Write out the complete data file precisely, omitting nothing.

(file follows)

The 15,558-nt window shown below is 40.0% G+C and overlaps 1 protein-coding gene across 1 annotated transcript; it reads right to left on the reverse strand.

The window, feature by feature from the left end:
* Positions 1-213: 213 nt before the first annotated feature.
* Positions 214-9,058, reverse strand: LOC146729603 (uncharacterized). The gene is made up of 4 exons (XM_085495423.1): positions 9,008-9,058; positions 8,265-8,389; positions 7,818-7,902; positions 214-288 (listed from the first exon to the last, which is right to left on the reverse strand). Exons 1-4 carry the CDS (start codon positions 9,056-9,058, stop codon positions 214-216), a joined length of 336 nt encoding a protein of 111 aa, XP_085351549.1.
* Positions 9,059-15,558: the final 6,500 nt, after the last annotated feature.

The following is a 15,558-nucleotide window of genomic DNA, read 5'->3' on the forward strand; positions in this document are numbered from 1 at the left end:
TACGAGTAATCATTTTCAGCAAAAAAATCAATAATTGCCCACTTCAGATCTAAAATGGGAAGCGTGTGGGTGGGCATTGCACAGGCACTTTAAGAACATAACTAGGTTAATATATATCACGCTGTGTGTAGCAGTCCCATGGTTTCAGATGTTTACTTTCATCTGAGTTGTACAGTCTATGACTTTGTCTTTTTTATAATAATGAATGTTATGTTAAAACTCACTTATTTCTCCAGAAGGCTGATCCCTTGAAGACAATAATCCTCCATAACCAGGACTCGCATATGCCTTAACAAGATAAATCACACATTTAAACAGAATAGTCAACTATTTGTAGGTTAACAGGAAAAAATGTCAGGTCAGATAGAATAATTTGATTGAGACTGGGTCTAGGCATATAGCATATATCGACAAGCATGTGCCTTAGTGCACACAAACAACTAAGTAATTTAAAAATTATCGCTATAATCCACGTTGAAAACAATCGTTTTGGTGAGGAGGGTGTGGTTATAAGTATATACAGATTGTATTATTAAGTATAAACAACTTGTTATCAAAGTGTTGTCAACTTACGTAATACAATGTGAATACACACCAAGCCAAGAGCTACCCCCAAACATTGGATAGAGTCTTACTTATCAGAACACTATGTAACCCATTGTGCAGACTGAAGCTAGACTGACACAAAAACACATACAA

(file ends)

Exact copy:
The 15,558-nt window shown below is 40.0% G+C and overlaps 1 protein-coding gene across 1 annotated transcript; it reads right to left on the reverse strand.

The window, feature by feature from the left end:
* Positions 1-213: 213 nt before the first annotated feature.
* Positions 214-9,058, reverse strand: LOC146729603 (uncharacterized). The gene is made up of 4 exons (XM_085495423.1): positions 9,008-9,058; positions 8,265-8,389; positions 7,818-7,902; positions 214-288 (listed from the first exon to the last, which is right to left on the reverse strand). Exons 1-4 carry the CDS (start codon positions 9,056-9,058, stop codon positions 214-216), a joined length of 336 nt encoding a protein of 111 aa, XP_085351549.1.
* Positions 9,059-15,558: the final 6,500 nt, after the last annotated feature.

The following is a 15,558-nucleotide window of genomic DNA, read 5'->3' on the forward strand; positions in this document are numbered from 1 at the left end:
TACGAGTAATCATTTTCAGCAAAAAAATCAATAATTGCCCACTTCAGATCTAAAATGGGAAGCGTGTGGGTGGGCATTGCACAGGCACTTTAAGAACATAACTAGGTTAATATATATCACGCTGTGTGTAGCAGTCCCATGGTTTCAGATGTTTACTTTCATCTGAGTTGTACAGTCTATGACTTTGTCTTTTTTATAATAATGAATGTTATGTTAAAACTCACTTATTTCTCCAGAAGGCTGATCCCTTGAAGACAATAATCCTCCATAACCAGGACTCGCATATGCCTTAACAAGATAAATCACACATTTAAACAGAATAGTCAACTATTTGTAGGTTAACAGGAAAAAATGTCAGGTCAGATAGAATAATTTGATTGAGACTGGGTCTAGGCATATAGCATATATCGACAAGCATGTGCCTTAGTGCACACAAACAACTAAGTAATTTAAAAATTATCGCTATAATCCACGTTGAAAACAATCGTTTTGGTGAGGAGGGTGTGGTTATAAGTATATACAGATTGTATTATTAAGTATAAACAACTTGTTATCAAAGTGTTGTCAACTTACGTAATACAATGTGAATACACACCAAGCCAAGAGCTACCCCCAAACATTGGATAGAGTCTTACTTATCAGAACACTATGTAACCCATTGTGCAGACTGAAGCTAGACTGACACAAAAACACATACAA